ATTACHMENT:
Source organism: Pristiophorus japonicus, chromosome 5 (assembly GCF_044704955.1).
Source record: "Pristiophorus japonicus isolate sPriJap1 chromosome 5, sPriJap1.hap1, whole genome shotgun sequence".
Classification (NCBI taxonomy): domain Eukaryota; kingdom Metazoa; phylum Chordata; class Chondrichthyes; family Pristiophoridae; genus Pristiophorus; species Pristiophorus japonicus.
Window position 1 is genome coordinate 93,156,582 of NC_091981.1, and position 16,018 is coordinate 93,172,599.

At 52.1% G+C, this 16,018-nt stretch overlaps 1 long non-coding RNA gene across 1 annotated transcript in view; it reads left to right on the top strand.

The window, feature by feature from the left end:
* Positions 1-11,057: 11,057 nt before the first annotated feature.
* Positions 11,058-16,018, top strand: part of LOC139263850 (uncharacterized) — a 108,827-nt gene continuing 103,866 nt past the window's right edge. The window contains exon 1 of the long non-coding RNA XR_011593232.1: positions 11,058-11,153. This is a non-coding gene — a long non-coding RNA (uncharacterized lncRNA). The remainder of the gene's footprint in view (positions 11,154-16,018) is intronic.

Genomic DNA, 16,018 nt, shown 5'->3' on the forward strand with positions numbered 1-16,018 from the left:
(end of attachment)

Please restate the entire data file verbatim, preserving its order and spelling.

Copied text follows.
Source organism: Pristiophorus japonicus, chromosome 5 (assembly GCF_044704955.1).
Source record: "Pristiophorus japonicus isolate sPriJap1 chromosome 5, sPriJap1.hap1, whole genome shotgun sequence".
Classification (NCBI taxonomy): domain Eukaryota; kingdom Metazoa; phylum Chordata; class Chondrichthyes; family Pristiophoridae; genus Pristiophorus; species Pristiophorus japonicus.
Window position 1 is genome coordinate 93,156,582 of NC_091981.1, and position 16,018 is coordinate 93,172,599.

At 52.1% G+C, this 16,018-nt stretch overlaps 1 long non-coding RNA gene across 1 annotated transcript in view; it reads left to right on the top strand.

The window, feature by feature from the left end:
* Positions 1-11,057: 11,057 nt before the first annotated feature.
* Positions 11,058-16,018, top strand: part of LOC139263850 (uncharacterized) — a 108,827-nt gene continuing 103,866 nt past the window's right edge. The window contains exon 1 of the long non-coding RNA XR_011593232.1: positions 11,058-11,153. This is a non-coding gene — a long non-coding RNA (uncharacterized lncRNA). The remainder of the gene's footprint in view (positions 11,154-16,018) is intronic.

Genomic DNA, 16,018 nt, shown 5'->3' on the forward strand with positions numbered 1-16,018 from the left: